My post: Global Accessibility Awareness Day

By May 15th, 2014

Hoping to increase awareness for accessibility, I posted this note over on FaceBook—to try and reach out to a different audience than the technology industry.

Global Accessibility Awareness Day is all about getting more people talking, thinking and learning about digital (web, software, mobile, etc.) accessibility and users with different disabilities. I posted this to my Facebook account, primarily because most people that follow this site, already have some idea of what accessibility is and why it is important. Most people that I’m connected with on Facebook aren’t from our industry. I thought for Global Accessibility Awareness Day, I’d post something that would be seen by and hopefully grow awareness in people that aren’t in the technology field.

What can you do?

You can help too. Post something beyond the echo chamber of us geeky technology digitalistas. Turn to Facebook, or your Tumblr, or Instagram, or wherever to tell part of the story. Talk to your families at dinner. Tell your children’s friends about what you do.

Tell them about how you make the world better every single day.


Title: What we do…

Many of you aren’t really sure what I do. That’s okay — I’ll give you a little taste today in honour of Global Accessibility Awareness Day.

I’d like you to watch this video from Undercover Boss. A high up executive at Roto Rooter goes undercover and works briefly in the dispatch office. As the high up executive is learning the dispatch system and how it works, the person teaching him goes through the meaning of all the different colour codes. Interestingly enough, that exec had a hand in actually designing the system.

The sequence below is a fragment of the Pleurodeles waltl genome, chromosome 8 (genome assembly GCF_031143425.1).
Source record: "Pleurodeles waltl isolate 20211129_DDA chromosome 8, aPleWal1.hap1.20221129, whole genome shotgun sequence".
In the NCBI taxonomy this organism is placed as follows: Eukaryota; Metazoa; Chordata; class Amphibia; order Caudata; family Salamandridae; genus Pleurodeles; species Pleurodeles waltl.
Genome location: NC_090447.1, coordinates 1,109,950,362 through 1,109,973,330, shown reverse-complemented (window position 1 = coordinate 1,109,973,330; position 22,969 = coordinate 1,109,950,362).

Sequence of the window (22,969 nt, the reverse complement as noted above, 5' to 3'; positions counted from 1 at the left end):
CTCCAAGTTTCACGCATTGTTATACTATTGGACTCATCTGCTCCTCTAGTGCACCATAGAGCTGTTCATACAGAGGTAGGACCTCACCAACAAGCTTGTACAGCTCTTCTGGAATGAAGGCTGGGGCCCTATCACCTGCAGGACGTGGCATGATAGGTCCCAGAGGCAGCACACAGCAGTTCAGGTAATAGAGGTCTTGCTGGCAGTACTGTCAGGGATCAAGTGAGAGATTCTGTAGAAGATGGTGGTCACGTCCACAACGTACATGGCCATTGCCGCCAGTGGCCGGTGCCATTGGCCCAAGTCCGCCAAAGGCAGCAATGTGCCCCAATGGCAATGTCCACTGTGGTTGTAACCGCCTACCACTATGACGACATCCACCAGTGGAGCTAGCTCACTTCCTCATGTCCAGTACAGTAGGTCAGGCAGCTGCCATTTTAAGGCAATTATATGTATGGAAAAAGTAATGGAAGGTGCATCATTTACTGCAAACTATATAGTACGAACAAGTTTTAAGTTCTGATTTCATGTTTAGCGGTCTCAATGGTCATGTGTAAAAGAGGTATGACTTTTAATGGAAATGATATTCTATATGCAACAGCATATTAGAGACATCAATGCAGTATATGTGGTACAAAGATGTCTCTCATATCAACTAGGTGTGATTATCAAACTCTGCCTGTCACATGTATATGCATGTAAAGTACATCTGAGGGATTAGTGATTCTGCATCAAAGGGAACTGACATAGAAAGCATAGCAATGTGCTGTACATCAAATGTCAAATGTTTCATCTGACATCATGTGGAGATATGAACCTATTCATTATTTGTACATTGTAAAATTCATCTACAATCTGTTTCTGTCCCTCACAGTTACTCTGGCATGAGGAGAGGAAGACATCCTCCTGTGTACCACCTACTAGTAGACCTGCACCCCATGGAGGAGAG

Yellow icons mean stand by, blue icons mean they’ve been assigned a job, orange means they’ve accepted the job, and green icons means that they’re a go. You only need to watch the first few minutes. Then come back :)

Undercover Boss: Roto Rooter (Season 1, Episode 8)

Here’s the crazy bit. He designed the system. And he’s colour-blind. He can’t use the very system he designed.

What we do

Accessibility professionals work with teams of designers and developers to ensure that things like that don’t happen. We make sure that different abilities are considered during the design and development process.

In the case of the dispatch system, we would have made sure that colour wasn’t the only way to determine the technician’s status. We’d use a shape along with the colour, or maybe even use a simple word or letter with the icon to convey the same meaning of “stand by” or “accepted job.” That way someone that is colour-blind can use the system alongside their non colour-blind co-workers.

We tend to think a lot about diversity and inclusion. We want software like that dispatch system to be inclusive. We want things to be easy to use for everyone.

What inclusive means

We help make sure that the apps that you have on your phone can be used by people that are blind and can’t see the screen. We help make sure that your company’s web site can be used by someone that uses voice recognition because they lost both their hands serving as part of their country’s military. We make sure that media like online videos or elearning has captions so that someone that is deaf can easily get at the audio portion of the content. We make sure that the college or university admissions application can be easily filled out by someone who is losing their vision. We make sure that forms are consistently designed, easy to understand, and work well, even if you have difficulties with memory.

There’s much more to it than that, but that’s a taste of what we do in the world of information, communications, and technology accessibility.

Wanna know the best part? Everything that we do that makes something easier to use for a person with a disability, also makes it easier for people that don’t have disabilities. Cool, huh? I think so…

That’s what I and thousands of other designers, developers, researchers and specialists around the world are proud to do each and every day.

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